• Sweat garlic over low heat until fragrant and supple. Do not turn up the heat past medium low, and if butter starts bubbling, turn it down. There's nothing worse than browned garlic in this dish.
  • While garlic softens, open two tins minced or chopped clams (I like the ones in the yellow tuna-sized tins. You'll find them with the tuna in fact.) RESERVE THE LIQUID.
  • When garlic is softened, add a shake of red pepper flakes. Go easy on this, you can always add more. Heat for 30 seconds.
  • Then add the clam liquid, plus one whole bottle clam juice, which is also found in the tuna section. Be sure to shake the bottle.
  • Turn heat up to medium high and bring to a boil.
  • Add about a half bunch of well chopped parsley. (This is a great use for parsley.) Don't worry about the stems--just wash the parsley, shake it, and chop away. My mom uses scissors, I just use my knife.
  • Immediately turn down to medium/medium-low. Check your pasta.
  • Now, shake out some cornstarch in a measuring cup. About 1/8 cups worth and add enough cold white wine, chicken broth, or water to liquify. Mix till smooth.
  • Turn the heat up again till it's simmering and add your starch mixture. But be careful! Add a bit at a time, as this will thicken your sauce faster than you can imagine. Stir like crazy as you add it.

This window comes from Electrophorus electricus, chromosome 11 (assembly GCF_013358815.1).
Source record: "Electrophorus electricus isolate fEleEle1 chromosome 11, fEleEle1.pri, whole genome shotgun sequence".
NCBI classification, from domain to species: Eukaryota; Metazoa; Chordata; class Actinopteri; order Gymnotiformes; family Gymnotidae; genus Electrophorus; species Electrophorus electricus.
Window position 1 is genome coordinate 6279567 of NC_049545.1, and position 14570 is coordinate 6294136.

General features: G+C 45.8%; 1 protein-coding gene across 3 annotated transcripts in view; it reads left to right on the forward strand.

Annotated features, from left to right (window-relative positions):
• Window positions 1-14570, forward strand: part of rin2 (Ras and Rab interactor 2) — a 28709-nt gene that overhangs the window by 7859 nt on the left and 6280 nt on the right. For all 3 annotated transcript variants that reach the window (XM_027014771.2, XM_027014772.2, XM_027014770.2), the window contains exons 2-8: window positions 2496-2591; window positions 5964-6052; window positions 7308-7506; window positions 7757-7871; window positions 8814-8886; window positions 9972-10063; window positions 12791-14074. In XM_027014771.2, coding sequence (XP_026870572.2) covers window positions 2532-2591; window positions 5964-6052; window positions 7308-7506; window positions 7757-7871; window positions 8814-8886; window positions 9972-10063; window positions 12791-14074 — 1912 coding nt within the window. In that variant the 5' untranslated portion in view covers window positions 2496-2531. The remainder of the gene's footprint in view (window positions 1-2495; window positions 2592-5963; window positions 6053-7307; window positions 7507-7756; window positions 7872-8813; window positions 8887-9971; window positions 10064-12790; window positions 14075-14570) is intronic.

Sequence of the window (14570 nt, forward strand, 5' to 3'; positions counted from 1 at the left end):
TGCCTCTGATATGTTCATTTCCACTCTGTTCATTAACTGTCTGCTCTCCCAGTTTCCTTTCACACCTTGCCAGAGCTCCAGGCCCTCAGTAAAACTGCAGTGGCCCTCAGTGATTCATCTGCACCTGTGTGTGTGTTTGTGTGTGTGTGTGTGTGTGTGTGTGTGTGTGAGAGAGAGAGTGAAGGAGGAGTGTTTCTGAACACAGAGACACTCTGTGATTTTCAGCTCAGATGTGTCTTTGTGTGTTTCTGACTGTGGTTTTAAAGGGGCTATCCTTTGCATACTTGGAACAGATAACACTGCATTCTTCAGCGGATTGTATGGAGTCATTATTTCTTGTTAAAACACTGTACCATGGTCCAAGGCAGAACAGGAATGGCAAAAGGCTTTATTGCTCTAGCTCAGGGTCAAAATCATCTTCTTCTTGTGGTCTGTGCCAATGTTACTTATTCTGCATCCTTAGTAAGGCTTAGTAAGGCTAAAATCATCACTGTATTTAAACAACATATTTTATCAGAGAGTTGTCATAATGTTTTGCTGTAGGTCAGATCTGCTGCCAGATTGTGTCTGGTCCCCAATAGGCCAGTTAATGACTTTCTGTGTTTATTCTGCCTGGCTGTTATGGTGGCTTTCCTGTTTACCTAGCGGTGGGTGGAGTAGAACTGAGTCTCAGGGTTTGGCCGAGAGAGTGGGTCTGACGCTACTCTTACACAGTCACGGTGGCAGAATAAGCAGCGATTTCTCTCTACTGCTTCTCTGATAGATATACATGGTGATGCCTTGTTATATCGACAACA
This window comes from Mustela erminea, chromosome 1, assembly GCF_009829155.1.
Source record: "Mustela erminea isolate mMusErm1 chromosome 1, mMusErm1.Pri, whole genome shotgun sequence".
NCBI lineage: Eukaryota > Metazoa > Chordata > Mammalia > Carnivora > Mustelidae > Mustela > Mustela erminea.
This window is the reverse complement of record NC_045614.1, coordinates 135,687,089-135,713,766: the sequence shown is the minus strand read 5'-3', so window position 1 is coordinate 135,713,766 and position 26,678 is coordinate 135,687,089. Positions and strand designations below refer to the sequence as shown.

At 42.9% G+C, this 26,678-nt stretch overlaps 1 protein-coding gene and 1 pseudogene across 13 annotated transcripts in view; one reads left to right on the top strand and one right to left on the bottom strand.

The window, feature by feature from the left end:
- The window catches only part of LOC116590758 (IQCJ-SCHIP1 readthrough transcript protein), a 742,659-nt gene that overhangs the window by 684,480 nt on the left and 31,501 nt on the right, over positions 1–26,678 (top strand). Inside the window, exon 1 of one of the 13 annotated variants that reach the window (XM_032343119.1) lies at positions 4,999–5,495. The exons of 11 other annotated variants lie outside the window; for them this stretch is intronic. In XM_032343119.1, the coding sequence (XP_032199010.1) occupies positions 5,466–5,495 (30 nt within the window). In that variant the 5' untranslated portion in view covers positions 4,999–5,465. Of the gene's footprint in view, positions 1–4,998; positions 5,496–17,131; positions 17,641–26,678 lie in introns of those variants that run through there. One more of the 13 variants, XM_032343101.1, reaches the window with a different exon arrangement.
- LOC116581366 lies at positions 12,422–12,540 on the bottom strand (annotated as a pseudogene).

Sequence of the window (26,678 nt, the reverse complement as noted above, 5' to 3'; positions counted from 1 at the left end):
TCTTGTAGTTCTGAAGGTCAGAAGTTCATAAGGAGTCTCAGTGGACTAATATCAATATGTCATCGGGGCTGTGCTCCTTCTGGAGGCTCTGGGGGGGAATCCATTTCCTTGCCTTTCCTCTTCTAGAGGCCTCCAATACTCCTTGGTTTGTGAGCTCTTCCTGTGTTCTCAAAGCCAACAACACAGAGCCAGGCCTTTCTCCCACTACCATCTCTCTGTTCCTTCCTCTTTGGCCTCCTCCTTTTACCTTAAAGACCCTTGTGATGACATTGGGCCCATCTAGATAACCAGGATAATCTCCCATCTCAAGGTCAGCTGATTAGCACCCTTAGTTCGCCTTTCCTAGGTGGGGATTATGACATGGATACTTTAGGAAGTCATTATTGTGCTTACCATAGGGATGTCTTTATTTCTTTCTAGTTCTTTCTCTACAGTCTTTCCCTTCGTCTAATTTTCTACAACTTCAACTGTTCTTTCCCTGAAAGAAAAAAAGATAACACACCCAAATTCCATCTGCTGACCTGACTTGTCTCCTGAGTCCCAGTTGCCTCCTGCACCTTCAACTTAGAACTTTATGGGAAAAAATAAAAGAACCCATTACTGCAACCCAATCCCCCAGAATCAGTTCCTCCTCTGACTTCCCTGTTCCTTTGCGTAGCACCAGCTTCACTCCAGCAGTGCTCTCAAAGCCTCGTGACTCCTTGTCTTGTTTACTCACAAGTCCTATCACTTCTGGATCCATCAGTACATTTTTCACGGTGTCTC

• Once thickened to your liking (we like it THICK), turn off the heat and add freshly ground black pepper and the clams. Please don't cook the clams unless you like Linguine and Rubber Bits.
Add-ins to consider: fresh basil, finely chopped white onion, fresh clams, even thick-cut and diced bacon.

Serve with Parmesan cheese and garlic bread and a great salad.

Should serve four.

Testing...1, 2, 3

I just switched to the Blogger Beta and am more lost than a man in a bra department. Where are my site feeds?

Dreaming of Dim Sum

I've been dreaming again of dim sum. Really good dim sum, the kind you come across once in a lifetime. The kind that bursts in your mouth with freshness and lightness. Tender, gingery siu mai. Heavy, thin-skinned potstickers. Har gow that explode with cilantro and garlic. Lo mai gai 30 seconds from being cooked--completely fresh and flavorful. There's no grease, and all the carts delight you. And a hundred carts come by in the first 15 minutes you're seated. And you can have all you want for only $10.